Our neighbor is a dear. When we moved into the neighborhood 12 years ago, she was first to greet us and offer help. As time passed, we found out she was an accomplished artist. For several years she encouraged and taught budding artists in our family. She was kind but demanded the best from her students - our children.
On one occasion I became concerned for her when she didn't show for a scheduled art lesson. When I went to her home to inquire, I found her "asleep" on her bathroom floor. Later she and her husband assured me she was fine. Another time I found her uncharacteristically critical and agitated, and I began to suspect she was an alcoholic.
Several times over the years she has asked me to take her to the grocery store to pick up "something" she needed. She would tell me that her husband had taken the car and that she really needed to go before he returned. I thought nothing of it. Grateful for the opportunity to return her many favors, I always took her. I'd drive her to the store and wait while she quickly made her purchase.
Last summer she was involved in a serious car accident. Another neighbor told me that my friend had been drinking and lost control of the car. He also told me he, too, used to take her to the store when she asked, but stopped doing it when he realized she was probably using those trips to buy alcohol.
I was taken aback. I felt saddened and betrayed at the same time. How could this dear friend have gotten herself to such a point of deceit - to herself and those who cared for her. At the same time, I realized alcoholism is a disease in which many feel trapped. Although I'd been around those who drink socially, I'd never seen first-hand the devastating results of alcoholism, until this.
I was concerned about what to do. Was it my place to help her? I decided it probably wasn't. Surely, her family was aware of the problem and doing all it could, I reasoned.
But I've realized I do have some role. My neighbor asks me to help her satisfy a destructive habit, and it's my choice how to respond.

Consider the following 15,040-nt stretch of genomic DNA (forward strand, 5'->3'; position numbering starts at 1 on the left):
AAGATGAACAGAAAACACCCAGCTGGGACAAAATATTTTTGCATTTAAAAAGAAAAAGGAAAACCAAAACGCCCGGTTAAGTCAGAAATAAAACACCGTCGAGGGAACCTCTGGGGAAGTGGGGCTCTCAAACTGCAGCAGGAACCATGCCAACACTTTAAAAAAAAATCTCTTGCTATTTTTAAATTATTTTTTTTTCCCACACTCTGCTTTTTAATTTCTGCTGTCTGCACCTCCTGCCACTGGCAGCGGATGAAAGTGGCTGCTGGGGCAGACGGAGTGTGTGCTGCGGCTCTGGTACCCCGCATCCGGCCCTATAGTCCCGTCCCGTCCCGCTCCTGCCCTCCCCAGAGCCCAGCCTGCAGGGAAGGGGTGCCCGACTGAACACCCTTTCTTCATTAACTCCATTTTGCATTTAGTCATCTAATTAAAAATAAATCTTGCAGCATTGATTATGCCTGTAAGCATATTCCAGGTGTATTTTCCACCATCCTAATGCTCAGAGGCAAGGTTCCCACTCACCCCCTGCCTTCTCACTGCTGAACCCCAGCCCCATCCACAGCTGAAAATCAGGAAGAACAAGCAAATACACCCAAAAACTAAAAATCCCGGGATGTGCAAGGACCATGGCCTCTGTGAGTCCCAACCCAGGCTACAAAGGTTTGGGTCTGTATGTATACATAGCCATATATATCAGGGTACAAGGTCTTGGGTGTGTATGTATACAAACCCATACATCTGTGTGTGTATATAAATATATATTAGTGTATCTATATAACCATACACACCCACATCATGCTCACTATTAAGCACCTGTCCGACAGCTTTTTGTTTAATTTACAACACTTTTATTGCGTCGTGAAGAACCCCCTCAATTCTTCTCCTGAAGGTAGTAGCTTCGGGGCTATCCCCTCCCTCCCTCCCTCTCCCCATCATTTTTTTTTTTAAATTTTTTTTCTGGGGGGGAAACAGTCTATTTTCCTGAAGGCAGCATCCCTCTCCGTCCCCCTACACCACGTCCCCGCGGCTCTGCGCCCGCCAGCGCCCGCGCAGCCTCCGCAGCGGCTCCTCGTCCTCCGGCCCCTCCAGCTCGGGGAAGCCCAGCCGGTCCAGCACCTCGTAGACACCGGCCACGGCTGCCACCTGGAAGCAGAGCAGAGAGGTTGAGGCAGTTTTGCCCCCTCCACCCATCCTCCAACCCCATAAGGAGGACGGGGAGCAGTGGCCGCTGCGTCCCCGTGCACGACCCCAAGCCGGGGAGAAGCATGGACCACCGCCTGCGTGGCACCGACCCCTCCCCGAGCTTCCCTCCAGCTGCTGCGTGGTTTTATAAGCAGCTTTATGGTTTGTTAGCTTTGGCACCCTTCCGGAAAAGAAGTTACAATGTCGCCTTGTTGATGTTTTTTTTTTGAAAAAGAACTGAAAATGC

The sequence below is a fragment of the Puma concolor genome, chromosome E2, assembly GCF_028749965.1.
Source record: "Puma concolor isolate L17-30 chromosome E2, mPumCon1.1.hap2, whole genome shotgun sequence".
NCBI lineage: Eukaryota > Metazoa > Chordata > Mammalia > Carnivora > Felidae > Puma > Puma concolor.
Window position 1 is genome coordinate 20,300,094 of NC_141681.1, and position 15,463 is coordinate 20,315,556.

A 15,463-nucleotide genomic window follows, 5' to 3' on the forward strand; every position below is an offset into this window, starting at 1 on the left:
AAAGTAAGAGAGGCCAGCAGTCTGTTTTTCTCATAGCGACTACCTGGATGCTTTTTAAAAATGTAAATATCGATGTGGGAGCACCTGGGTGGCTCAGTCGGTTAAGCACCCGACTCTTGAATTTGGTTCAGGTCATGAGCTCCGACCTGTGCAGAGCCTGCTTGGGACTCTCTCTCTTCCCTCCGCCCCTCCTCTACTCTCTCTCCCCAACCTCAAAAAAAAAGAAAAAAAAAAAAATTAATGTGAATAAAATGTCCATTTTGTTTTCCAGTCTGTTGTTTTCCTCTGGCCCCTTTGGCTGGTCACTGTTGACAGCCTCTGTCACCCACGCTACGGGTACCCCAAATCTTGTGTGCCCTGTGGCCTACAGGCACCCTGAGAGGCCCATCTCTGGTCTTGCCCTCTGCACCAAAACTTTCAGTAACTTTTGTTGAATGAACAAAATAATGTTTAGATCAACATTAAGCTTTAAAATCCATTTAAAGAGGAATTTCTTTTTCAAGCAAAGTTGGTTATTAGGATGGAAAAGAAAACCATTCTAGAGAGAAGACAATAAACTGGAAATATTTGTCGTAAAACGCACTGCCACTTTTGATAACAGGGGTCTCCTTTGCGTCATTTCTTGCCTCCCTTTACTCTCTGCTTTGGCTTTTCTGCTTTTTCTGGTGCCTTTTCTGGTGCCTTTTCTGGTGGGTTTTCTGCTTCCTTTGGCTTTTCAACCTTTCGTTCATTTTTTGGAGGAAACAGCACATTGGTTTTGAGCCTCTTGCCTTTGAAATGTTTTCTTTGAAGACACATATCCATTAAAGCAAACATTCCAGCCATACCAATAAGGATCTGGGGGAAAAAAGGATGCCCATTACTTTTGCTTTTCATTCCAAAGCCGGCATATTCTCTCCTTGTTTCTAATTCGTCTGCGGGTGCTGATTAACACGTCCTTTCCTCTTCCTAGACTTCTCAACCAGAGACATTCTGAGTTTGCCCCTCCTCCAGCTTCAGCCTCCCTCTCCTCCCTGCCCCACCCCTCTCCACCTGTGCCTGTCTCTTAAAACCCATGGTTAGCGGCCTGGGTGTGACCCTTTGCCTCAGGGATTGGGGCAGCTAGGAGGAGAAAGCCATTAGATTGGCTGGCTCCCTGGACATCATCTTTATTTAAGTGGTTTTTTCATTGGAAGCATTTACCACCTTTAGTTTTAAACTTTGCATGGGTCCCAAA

I know I can't in good conscience help her buy alcohol. Now the problem is how to say "no."
Twice recently she's asked for a ride to the store. Although in the past I would have found the time to take her, I pleaded "too busy."
It's a solution, but not one I'm satisfied with because it's dishonest. Although I'm tempted to inwardly condemn her and outwardly avoid her, I know this won't help her or me.
I think I ought to tell her I suspect she's secretly buying alcohol, and I feel she is betraying a trust. On the other hand, maybe I'm wrong, and she isn't being deceptive at all. In that case, confronting her would only cause embarrassment to me and insult to her. I don't want to lose her friendship or cause disharmony in the neighborhood.
So the result is a dilemma. I don't want to continue my present course of putting her off and avoiding her because it's wrong. If she asks again, I hope I can muster the courage to be honest, even if it puts our friendship to the ultimate test.
*The author, a wife and mother of three who lives in southern California, asked to remain anonymous because of the privacy issues involved in this kind of problem.
(c) Copyright 2000. The Christian Science Publishing Society